Privacy is delivered when people have the power to control information about themselves and when they use that power in ways they want. Americans make a wide variety of choices about personal information. Some affirmatively seek publicity for information about themselves that others view as gravely personal — on the Jerry Springer Show, for example. Our assumptions, and the conventional wisdom about privacy, are as often wrong as they are right. This is as true in health care as in any other field.
Understanding Health Information
A variety of assumptions and presumptions are built into the HIPAA privacy regulation and the debate about health privacy generally. They should be brought into the light of day.
The first deals with scope. Health information is more than just transactions subject to the HIPAA privacy regulation, of course. Health information can be just about anything — from the fact that a person has acne, a cold, or a broken leg to the fact that a person has an incurable sexually transmitted disease, or that a person will soon die. To diagnose or treat health conditions, a wide variety of intimate personal information is often needed — living arrangements, sexual preferences, allergies, habits, medical history, and so on. Much information that is commonly not sensitive or private is also needed, such as body type, race, age range, allergies, habits, physical appearance, and so on.
Discussions of health privacy often start from the premise that health information is extremely private and sensitive. And that is sometimes true. Many people keep certain facts very tightly held, sharing it only with doctors, close relatives, and loved ones. But others consent to have their conditions, surgeries, and treatments broadcast on national television and the Internet. More commonly, people relish the attention, flowers, phone calls, and cards they receive when an illness or injury is publicized. Privacy varies in thousands of ways from individual to individual and from circumstance to circumstance.
Health information is a broad swath of information that ranges widely from highly sensitive to unremarkably mundane. From individual to individual, the sensitivity of health information varies widely, as well. It would surely be difficult to capture the true health privacy interests of hundreds of millions in a single, national regulatory regime. Better, it would seem, to disperse protections, and move responsibility for them, to people who are close to the action — like doctors and patients. This is how health privacy protection worked before the HIPAA privacy regulation.
A Web of Health Privacy Protections Predated HIPAA
Protections for health privacy existed before the HIPAA privacy regulation. After all, something was restraining doctors, hospital administrators, and health plans from widely broadcasting patient information before HIPAA.
Indeed, more than a half dozen separate social and legal regimes protect privacy in different ways. Each one alone is insufficient protection, but woven together they can provide substantial privacy assurance to patients — without expensive, top-down government mandates on the health care system.
Ethics and Professionalism
Doctors and other medical professionals should be offended by some of the documents produced by HHS during the HIPAA privacy rulemaking. In breathless, faux urgency about the lack of privacy protection for health records, HHS cast aside the professionalism and ethical obligations of this calling.
Doctors, nurses, medical technicians, and medical office administrators are highly educated and trained professionals. They help individuals deal with some of their most helpless, and most hopeful, times in life. They are highly attuned to the social context of disease and healing. As a rule, they understand the expectations of patients and society for sensitive treatment of health information. They did not need federal regulation to tell them to serve patients’ privacy needs.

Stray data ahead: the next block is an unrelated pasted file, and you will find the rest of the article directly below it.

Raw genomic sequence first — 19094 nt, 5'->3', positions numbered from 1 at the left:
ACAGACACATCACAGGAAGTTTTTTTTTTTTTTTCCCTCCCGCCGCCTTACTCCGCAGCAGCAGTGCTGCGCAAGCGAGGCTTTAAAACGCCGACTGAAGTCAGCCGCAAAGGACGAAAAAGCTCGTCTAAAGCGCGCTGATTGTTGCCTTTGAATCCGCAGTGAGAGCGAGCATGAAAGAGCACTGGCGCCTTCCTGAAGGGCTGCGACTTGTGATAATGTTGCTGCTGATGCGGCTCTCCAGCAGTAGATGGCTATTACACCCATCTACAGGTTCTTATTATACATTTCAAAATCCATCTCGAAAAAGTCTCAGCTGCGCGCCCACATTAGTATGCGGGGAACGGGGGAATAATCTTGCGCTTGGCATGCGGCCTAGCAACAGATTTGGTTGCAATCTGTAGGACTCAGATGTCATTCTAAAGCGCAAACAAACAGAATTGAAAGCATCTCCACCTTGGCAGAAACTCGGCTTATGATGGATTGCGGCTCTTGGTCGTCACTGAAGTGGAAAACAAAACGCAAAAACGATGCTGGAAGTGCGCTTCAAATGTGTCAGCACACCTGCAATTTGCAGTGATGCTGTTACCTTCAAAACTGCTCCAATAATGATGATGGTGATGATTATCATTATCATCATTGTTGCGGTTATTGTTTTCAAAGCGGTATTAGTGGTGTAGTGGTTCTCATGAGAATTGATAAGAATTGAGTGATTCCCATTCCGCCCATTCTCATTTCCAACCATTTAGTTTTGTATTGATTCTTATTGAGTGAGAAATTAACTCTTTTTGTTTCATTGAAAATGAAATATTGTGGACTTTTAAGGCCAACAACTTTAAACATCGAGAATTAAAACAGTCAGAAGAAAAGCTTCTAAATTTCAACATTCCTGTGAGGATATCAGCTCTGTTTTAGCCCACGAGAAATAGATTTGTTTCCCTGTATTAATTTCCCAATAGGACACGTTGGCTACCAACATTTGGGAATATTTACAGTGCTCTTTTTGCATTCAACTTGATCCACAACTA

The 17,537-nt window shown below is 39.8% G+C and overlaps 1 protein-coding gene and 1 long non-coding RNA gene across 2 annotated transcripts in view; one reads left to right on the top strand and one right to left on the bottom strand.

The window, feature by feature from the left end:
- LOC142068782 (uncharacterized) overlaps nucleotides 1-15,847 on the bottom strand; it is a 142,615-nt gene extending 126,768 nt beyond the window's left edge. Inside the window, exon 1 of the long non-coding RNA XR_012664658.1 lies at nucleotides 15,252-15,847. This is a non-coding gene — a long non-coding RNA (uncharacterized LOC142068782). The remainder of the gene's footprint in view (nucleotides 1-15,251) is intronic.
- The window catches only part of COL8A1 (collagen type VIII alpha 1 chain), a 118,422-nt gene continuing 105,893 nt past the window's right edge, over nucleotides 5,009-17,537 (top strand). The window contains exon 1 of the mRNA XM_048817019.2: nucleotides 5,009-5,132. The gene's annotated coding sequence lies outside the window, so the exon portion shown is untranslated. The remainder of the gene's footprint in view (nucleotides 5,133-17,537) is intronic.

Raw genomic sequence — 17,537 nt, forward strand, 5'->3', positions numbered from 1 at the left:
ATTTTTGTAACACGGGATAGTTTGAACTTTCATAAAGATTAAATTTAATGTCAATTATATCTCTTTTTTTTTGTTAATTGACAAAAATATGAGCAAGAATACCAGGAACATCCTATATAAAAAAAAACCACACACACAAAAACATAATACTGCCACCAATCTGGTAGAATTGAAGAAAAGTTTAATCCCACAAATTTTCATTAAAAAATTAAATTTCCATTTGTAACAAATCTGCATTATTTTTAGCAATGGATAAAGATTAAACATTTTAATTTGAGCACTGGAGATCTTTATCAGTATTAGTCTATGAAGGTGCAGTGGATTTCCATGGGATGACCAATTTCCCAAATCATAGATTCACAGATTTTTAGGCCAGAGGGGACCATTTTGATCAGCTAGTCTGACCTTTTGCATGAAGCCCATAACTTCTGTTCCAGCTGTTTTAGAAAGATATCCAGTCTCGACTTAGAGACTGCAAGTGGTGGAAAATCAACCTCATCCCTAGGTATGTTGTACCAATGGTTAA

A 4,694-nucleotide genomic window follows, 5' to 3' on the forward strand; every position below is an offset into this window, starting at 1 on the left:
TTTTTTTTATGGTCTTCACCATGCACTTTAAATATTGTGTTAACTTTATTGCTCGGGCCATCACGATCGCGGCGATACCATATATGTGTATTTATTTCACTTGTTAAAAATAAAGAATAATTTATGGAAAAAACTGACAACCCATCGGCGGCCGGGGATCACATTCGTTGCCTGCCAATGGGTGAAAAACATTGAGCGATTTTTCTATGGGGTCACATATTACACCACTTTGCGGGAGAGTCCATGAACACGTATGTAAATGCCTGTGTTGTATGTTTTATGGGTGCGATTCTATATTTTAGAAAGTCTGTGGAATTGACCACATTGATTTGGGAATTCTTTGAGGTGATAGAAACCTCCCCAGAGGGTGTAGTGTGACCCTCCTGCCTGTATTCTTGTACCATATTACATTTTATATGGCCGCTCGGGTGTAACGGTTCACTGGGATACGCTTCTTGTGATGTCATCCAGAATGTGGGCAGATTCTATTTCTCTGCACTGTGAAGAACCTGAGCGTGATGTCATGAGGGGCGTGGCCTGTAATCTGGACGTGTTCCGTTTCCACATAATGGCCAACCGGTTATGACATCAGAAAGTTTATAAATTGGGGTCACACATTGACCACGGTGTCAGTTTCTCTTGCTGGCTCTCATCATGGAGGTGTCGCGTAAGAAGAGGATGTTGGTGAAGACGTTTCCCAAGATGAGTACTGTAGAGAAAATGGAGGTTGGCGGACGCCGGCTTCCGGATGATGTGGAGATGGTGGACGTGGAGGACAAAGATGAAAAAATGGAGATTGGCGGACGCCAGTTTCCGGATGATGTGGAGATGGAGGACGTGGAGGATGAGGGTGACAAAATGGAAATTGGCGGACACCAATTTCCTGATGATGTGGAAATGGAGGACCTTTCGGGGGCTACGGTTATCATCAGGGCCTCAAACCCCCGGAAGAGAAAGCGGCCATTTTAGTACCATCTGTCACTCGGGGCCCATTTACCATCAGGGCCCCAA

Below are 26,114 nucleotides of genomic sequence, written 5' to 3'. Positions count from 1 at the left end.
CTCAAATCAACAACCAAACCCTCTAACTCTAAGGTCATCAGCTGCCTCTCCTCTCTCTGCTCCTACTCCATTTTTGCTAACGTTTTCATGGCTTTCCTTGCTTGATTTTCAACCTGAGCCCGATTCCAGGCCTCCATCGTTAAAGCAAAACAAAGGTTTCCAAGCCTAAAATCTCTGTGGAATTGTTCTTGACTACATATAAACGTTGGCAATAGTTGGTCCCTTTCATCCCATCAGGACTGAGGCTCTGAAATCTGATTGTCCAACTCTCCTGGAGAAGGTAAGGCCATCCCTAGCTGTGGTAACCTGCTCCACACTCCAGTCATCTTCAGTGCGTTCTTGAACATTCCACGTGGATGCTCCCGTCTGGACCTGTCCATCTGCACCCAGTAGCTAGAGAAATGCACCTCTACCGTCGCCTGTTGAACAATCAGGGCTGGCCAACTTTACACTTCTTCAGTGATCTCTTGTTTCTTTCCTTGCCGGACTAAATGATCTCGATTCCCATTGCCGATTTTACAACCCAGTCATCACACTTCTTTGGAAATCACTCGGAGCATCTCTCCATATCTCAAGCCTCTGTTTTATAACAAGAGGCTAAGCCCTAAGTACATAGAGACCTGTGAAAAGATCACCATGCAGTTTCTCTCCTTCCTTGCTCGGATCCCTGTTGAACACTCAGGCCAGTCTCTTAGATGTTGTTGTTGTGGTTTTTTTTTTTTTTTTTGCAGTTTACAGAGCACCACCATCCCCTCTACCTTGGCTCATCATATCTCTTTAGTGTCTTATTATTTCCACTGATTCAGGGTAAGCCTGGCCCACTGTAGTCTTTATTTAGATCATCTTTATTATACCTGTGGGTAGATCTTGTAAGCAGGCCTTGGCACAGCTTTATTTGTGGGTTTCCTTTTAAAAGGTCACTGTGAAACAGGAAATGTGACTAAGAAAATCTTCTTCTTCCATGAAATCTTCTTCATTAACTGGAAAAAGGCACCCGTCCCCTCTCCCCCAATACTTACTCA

But more than good breeding and habits goes into the medical profession’s privacy-protective culture. The Hippocratic Oath includes a privacy-protective admonition. In the classical version, it is: “What I may see or hear in the course of the treatment or even outside of the treatment in regard to the life of men, which on no account one must spread abroad, I will keep to myself, holding such things shameful to be spoken about.” In the modern version: “I will respect the privacy of my patients, for their problems are not disclosed to me that the world may know.”
The American Medical Association has an active Council on Ethical and Judicial Affairs. Its nine Principles of Medical Ethics include the following: “A physician shall respect the rights of patients, colleagues, and other health professionals, and shall safeguard patient confidences and privacy within the constraints of the law.” From the time they are students to the end of their careers, the overwhelming majority of medical professionals take these obligations seriously.
By largely ignoring ethics and professionalism as an important privacy protection, regulators in Washington have sullied the practice of medicine. Doctors are not privacy-insensitive rubes who need oversight from the real professionals in the federal bureaucracy. And Washington, D.C. does not have a lock on the dignified practice of medicine.
State Medical Licensing Boards
Ethics, professionalism, and trust are not empty words, of course. They are backed up by institutions that control a physician’s ability to practice. Ethical duties of confidentiality are enforced by state medical boards.
State medical boards are typically organizations of volunteer medical professionals who regulate the practice of medicine and limit it to qualified personnel. They often operate under state statutes, usually called a Medical Practice Act.
The Federation of State Medical Boards includes privacy protecting requirements in its model Medical Practice Act. Boards are authorized to take disciplinary action for unprofessional or dishonorable conduct against physicians who “willfully or negligently violat[e] the confidentiality between physician and patient . . . .”